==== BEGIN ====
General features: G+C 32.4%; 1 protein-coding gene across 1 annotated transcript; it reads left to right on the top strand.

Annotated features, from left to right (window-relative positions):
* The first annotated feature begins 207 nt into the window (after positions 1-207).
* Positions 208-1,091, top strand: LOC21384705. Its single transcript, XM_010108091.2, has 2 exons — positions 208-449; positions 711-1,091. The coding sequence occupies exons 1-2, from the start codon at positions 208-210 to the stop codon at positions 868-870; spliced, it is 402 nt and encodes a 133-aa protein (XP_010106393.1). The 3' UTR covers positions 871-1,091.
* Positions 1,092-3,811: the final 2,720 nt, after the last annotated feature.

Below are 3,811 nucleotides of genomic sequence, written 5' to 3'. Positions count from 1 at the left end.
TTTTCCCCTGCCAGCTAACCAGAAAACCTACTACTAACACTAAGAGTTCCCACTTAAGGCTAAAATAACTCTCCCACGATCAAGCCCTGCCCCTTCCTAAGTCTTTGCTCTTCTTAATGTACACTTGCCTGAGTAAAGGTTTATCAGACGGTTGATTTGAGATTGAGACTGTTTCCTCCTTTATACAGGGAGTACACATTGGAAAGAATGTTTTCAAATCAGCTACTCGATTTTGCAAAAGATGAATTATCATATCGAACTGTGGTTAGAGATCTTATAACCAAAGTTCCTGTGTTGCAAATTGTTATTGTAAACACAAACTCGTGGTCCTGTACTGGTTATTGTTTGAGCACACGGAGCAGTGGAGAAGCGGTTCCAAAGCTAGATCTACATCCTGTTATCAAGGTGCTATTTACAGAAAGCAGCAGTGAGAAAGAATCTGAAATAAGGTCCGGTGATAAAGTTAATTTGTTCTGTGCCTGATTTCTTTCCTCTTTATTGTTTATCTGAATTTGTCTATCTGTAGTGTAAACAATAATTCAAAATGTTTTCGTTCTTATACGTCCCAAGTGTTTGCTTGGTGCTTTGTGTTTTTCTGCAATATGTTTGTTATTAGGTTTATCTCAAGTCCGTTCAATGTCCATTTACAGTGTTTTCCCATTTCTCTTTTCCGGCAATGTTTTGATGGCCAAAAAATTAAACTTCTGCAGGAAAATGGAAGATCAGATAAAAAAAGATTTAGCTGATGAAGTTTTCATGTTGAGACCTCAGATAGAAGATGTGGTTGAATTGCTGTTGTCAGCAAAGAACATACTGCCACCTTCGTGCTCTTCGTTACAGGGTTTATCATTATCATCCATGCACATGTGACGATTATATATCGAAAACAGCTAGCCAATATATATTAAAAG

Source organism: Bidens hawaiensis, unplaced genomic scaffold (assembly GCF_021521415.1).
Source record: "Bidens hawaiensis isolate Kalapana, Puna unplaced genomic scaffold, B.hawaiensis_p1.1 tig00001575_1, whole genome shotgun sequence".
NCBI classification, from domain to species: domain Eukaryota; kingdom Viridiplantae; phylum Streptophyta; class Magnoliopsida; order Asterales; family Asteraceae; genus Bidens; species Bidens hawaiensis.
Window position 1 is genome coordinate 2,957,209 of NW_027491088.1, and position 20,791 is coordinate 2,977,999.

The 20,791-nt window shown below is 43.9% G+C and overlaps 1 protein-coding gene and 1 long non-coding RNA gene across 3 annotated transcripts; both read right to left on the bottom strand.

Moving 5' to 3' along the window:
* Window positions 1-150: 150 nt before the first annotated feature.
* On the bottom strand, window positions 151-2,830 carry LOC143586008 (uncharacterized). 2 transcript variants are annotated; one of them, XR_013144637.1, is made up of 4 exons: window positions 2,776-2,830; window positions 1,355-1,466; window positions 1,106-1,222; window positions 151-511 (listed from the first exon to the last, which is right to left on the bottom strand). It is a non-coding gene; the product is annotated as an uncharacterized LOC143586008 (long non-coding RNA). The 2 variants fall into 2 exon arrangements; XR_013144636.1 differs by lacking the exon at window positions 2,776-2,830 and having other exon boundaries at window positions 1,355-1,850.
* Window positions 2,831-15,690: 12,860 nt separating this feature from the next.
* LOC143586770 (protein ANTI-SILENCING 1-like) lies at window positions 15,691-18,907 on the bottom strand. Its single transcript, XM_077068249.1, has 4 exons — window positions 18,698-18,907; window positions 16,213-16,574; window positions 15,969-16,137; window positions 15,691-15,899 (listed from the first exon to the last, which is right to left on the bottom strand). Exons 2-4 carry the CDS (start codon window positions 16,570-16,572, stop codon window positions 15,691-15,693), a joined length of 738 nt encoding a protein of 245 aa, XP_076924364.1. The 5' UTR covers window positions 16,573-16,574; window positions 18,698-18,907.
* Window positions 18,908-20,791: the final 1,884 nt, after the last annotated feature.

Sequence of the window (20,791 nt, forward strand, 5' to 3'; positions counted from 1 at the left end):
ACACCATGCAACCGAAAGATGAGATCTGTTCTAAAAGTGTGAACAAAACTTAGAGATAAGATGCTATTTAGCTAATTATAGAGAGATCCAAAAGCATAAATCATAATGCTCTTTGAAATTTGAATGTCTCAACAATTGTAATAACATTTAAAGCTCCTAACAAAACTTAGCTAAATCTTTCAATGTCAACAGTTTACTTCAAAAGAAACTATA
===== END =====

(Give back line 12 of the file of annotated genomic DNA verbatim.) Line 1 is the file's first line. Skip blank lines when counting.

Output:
The 20,791-nt window shown below is 43.9% G+C and overlaps 1 protein-coding gene and 1 long non-coding RNA gene across 3 annotated transcripts; both read right to left on the bottom strand.